Engineers like to believe in the idea of meritocracy. We want to believe that the best idea wins, that the person who produces the most value is rewarded, that we judge only on what a person brings to the table and nothing more.
Nothing could be further from the truth, of course, because we are ultimately human, and humans are biased in many ways both subtle and not. This post is not going to attempt to educate you on human bias. If you're unfamiliar with this concept, I'd welcome you to watch this talk put together by Google on the realities of bias in the workplace and efforts you can take to combat this.
Now, all that being said, I love the idea of meritocracy. After all, I am a CTO, surely I am here mostly due to my merit! OK, even ignoring my own position, I would really like to create an organization that does behave in a meritocratic fashion. I don't want to say that someone has to have X years of experience to do something, or Y arbitrary title. I want to reward people who show up, take on big tasks, and produce great results.
The most common way that people at startups attempt to create meritocratic environments, to avoid this title-driven fake hierarchy, is to eschew titles entirely. Eschew titles, have "flat" organizations. Removing the trappings of hierarchy will mean that we are all equals, and will create a place where the best idea wins, right?
Removing titles and pretending that the hierarchy doesn't exist does exactly the opposite of creating a meritocracy. It most often creates a self-reinforcing system where shadow hierarchies rule the day and those outside the in-group have even less opportunity to see their ideas come to life. It frustrates newcomers, and alienates diverse opinions. It is, in short, the enemy of meritocracy.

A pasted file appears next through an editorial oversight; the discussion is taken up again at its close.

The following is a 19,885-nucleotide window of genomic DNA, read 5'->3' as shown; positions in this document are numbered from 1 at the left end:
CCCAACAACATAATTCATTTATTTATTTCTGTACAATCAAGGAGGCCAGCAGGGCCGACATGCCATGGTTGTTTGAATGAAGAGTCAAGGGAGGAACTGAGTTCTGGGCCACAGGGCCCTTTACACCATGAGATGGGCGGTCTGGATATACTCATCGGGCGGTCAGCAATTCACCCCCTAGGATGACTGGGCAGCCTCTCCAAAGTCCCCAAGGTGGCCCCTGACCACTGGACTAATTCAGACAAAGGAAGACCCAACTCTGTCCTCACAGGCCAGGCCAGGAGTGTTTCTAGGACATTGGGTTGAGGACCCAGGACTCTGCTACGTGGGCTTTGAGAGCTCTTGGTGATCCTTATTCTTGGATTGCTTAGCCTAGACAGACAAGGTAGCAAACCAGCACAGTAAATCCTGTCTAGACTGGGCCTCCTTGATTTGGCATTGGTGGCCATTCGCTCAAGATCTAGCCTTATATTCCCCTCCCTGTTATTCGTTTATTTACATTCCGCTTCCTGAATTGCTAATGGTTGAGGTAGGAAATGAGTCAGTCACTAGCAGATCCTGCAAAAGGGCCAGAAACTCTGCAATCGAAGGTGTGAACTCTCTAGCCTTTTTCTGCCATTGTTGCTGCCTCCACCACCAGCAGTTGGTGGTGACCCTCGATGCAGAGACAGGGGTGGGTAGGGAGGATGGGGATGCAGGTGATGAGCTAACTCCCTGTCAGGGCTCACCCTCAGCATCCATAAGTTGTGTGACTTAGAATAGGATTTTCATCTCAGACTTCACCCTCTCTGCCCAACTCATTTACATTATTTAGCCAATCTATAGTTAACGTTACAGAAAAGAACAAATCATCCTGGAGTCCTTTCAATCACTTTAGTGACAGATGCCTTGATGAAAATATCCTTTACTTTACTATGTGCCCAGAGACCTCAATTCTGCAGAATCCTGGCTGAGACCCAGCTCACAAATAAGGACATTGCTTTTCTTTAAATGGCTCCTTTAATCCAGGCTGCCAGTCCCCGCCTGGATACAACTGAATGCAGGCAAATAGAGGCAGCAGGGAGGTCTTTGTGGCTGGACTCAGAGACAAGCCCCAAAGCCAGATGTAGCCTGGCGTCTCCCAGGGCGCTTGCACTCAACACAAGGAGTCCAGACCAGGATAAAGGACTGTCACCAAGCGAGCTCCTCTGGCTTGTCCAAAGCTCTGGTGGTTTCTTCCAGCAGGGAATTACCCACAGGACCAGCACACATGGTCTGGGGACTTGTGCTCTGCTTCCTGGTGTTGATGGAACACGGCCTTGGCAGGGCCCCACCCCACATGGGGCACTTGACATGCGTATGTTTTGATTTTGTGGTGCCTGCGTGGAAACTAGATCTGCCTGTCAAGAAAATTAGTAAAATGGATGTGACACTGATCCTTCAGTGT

What is a poor meritocratic-seeking engineering leader to do?
The only answer I have found is echoed in the video I linked above. Far from eschewing titles and pretending no hierarchy exist, you must acknowledge this reality. And, furthermore, you need to be really, really explicit about what it means to actually be working at the level indicated by these titles. You need to first, make it really clear to yourself what is required at every level, and then make it really clear to your team what it means to be at every level.
This is not easy to do. My greatest fear in implementing this has been the fear that people will come to me and try to "lawyerball" me into promoting them to a level that I don't feel they are working at. Or that people will become obsessed with their title and constantly be trying to get promoted and treating each other differently due to titles.
To point 1, though, if a person truly is meeting everything I have laid out as being necessary for working at a level, why would I not want to promote them to that level? It either means that I haven't really articulated the level clearly enough to really encompass the responsibilities, or in fact, they really deserve to be promoted and I am letting my bias get in the way of evaluating merit.
To point 2, if I lay out levels that I believe are genuinely increasing in impact and responsibility and have high bars to clear, why would I be upset if people strive and work hard to grow into them? "Meritocracy" doesn't mean "Only reward people who are naturally gifted at what I value." That's the thing I'm trying to stop doing!
On treating each other differently due to titles, well, that's a two part problem. The first part is this: creating a culture where ideas are welcome from anywhere requires cultivation with or without titles. The second is that generally people get promoted because they have shown bigger impact and influence on the organization, and so it's not that surprising that they will have bigger voices. I'm not sure that is a terrible thing, if those people are living up to the high standards that come with that influence.
Finally, of course, to get a group to embrace this is tough. So why not take the decision-making power to promote people out of the hands of managers? That is what we have done in my team. We now use promotion committees, composed of engineers at a level or two above the person trying to get promoted. Now the whole team is bought into the idea that promoting someone is not a gift bestowed by management but an acknowledgement by a group of peers that one should join their ranks.
This is not going to be perfect, and it is a lot of work for me to implement. But in my experience taking the time to establish clarity in anything is a worthwhile exercise, and creates a better and ultimately more efficient organization.